In today’s rushed world, we struggle to make consistent, well-thought-out decisions. Out of time and pressed to make an “on-the-spot decision,” we deal with what seems like the most pressing issue and we ignore the longer-term problem until later.

I found the book “10-10-10” when looking for employee-motivational materials. Conceived and written by Suzy Welch, this concept provides a framework in which nearly all decisions can be structured. While not all people will come to the same conclusion using this framework, it provides a systematic method to make consistent decisions for family, fun and work.

Minutes, months and years

The reasoning is this: Each situation must be looked at in three time-span patterns to make sense of it and rationally determine the best fix. That is, how will the problem affect you in the next 10 minutes, the next 10 months and the next 10 years?

Of course, you can adjust the times to best fit your reasoning, but it gives a framework for right now, the pretty-near future and long term. Also, “10-10-10” translates well for our Spanish-speaking workforce, so they can make decisions that look at all three time-frames, not just the one staring them in the face. Here are a few examples of how “10-10-10” works.

Day-to-day impact

Take dipping a calf’s navel. Many times, employees think it’s not so important just now, and that they will get around to it later.

Taken to the next 10 months, if the calf isn’t alive because these things were completed late, or not completed at all, it’s no big deal to the bottom-line (at least from their perspective). But take it to the 10-year mark — calves did not grow to produce milk or add their own offspring to the herd — and the entire dairy is put at risk, including the employee’s paycheck. So, it appears that while the first two parts of “10-10-10” are not much affected, the long-term scenario makes it a priority to dip the navel RIGHT NOW.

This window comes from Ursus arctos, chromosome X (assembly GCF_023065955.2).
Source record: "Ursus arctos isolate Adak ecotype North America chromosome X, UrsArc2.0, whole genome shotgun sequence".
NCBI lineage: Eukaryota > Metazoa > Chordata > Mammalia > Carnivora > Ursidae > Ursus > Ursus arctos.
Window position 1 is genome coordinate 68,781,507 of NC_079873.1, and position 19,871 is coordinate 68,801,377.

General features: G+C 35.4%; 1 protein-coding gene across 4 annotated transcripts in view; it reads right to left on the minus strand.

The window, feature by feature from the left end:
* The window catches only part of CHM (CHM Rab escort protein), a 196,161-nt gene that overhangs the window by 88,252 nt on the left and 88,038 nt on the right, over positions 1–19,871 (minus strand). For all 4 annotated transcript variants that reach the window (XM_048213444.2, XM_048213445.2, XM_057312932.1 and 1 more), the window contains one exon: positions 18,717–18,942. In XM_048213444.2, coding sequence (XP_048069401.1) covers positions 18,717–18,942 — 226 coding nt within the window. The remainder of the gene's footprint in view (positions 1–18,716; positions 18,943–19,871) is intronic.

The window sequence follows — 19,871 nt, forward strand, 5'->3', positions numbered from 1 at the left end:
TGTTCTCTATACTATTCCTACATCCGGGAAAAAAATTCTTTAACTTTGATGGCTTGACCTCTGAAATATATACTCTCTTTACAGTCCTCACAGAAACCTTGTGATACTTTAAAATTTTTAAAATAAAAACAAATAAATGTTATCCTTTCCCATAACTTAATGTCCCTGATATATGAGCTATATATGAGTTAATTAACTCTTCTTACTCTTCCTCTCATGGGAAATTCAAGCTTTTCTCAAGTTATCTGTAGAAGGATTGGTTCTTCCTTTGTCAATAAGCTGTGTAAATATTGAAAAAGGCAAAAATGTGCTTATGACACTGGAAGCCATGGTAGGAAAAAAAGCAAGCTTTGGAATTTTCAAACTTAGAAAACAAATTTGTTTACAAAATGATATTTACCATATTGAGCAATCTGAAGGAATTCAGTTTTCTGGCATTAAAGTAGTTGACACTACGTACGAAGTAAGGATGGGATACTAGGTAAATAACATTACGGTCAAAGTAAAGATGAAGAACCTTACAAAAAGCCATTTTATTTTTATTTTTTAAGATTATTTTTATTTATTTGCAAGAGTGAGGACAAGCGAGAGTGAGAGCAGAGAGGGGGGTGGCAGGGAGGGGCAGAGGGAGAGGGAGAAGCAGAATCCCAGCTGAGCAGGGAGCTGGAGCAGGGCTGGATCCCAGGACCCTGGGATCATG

The “10-10-10” concept works for showing up at work, too. In the next 10 minutes, being late is possibly a death knell for your employment at the dairy. How will that affect you in the next 10 months? Will you be paying the rent? Will your spouse stick around if you end up unemployed? Will you have other job prospects?

In the next 10 years, having been through several of these scenarios, will you be making enough money for the car or truck of your dreams, get your children through college or pay your bills? This analysis helps you make the decisions based upon a triangle of outcomes, all leading to a balanced and consistent means of determining actions.

Long-term thoughts

The same goes for employers. Will it matter who you hired to work at your dairy in the next 10 minutes, 10 months, or 10 years? Are you simply finding a warm body for now, or looking at long-term productivity?

Filling a position with a poorly fitting employee doesn’t pan out in the 10-month or 10-year scenario. Waiting for the perfect employee might leave too much work on everyone’s hands, or it may pay out in less torn-up machinery because you found the right person for the job.

The framework makes you think how that employee would be performing in the next 10 months and if you would really want him around in the next 10 years.

I apply this concept to reading articles, getting a better education, spending time with my family, adding debt or whatever. It’s the fastest and easiest means I have ever found to making fast, high-quality decisions that I can live with.

Mary Kraft dairies with her husband, Chris, near Fort Morgan, Colo.